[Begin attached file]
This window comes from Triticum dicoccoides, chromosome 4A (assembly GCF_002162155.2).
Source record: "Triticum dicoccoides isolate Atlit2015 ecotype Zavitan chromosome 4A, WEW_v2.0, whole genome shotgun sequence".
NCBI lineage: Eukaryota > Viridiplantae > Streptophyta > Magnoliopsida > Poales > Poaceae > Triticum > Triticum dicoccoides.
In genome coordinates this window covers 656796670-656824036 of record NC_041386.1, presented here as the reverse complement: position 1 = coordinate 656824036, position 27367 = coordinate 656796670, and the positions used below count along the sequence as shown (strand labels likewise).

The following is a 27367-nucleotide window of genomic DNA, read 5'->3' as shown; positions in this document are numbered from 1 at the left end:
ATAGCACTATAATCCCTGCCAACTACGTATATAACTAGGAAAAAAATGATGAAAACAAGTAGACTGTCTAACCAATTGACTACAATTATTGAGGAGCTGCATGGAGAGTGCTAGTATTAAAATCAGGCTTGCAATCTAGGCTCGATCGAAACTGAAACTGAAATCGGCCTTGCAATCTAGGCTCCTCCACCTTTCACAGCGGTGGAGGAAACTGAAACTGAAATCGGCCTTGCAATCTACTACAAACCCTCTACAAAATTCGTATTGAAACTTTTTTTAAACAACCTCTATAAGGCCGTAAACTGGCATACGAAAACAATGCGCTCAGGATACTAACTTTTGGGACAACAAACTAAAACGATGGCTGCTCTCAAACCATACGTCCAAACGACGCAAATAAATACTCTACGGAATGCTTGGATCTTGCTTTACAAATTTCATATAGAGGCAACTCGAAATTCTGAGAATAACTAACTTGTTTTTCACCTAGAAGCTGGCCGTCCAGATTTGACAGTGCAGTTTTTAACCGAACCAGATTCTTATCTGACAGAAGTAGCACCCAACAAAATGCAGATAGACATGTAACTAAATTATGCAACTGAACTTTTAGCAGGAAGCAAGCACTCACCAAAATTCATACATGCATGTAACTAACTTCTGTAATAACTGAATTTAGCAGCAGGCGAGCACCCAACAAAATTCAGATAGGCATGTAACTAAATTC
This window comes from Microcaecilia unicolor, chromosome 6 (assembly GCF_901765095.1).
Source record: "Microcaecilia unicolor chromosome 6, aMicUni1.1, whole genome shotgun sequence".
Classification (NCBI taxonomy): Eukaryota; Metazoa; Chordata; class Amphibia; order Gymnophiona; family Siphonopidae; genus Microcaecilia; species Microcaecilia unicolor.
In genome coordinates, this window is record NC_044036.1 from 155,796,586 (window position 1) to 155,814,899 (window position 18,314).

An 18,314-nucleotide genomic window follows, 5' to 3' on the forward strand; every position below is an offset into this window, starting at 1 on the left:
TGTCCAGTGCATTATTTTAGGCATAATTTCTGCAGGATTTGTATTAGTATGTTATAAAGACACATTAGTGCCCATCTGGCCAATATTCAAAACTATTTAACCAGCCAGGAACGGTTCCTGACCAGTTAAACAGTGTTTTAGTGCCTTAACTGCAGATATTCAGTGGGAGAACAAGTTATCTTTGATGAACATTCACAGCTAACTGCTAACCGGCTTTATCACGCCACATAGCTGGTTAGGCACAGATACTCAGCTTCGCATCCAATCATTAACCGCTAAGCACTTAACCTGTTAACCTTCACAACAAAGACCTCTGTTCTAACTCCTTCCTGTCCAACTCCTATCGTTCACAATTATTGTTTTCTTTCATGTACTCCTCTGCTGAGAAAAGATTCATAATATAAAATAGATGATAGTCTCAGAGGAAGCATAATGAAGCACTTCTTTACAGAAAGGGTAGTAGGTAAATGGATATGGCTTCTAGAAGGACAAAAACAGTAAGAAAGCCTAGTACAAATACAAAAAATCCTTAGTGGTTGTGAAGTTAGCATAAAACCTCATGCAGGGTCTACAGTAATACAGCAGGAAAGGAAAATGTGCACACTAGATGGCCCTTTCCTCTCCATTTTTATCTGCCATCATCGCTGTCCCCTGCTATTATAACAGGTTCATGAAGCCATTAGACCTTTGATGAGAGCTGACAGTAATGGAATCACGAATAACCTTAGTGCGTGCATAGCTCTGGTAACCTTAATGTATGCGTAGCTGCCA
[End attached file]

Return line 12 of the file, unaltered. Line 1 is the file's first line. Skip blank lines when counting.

TGTCCAGTGCATTATTTTAGGCATAATTTCTGCAGGATTTGTATTAGTATGTTATAAAGACACATTAGTGCCCATCTGGCCAATATTCAAAACTATTTAACCAGCCAGGAACGGTTCCTGACCAGTTAAACAGTGTTTTAGTGCCTTAACTGCAGATATTCAGTGGGAGAACAAGTTATCTTTGATGAACATTCACAGCTAACTGCTAACCGGCTTTATCACGCCACATAGCTGGTTAGGCACAGATACTCAGCTTCGCATCCAATCATTAACCGCTAAGCACTTAACCTGTTAACCTTCACAACAAAGACCTCTGTTCTAACTCCTTCCTGTCCAACTCCTATCGTTCACAATTATTGTTTTCTTTCATGTACTCCTCTGCTGAGAAAAGATTCATAATATAAAATAGATGATAGTCTCAGAGGAAGCATAATGAAGCACTTCTTTACAGAAAGGGTAGTAGGTAAATGGATATGGCTTCTAGAAGGACAAAAACAGTAAGAAAGCCTAGTACAAATACAAAAAATCCTTAGTGGTTGTGAAGTTAGCATAAAACCTCATGCAGGGTCTACAGTAATACAGCAGGAAAGGAAAATGTGCACACTAGATGGCCCTTTCCTCTCCATTTTTATCTGCCATCATCGCTGTCCCCTGCTATTATAACAGGTTCATGAAGCCATTAGACCTTTGATGAGAGCTGACAGTAATGGAATCACGAATAACCTTAGTGCGTGCATAGCTCTGGTAACCTTAATGTATGCGTAGCTGCCA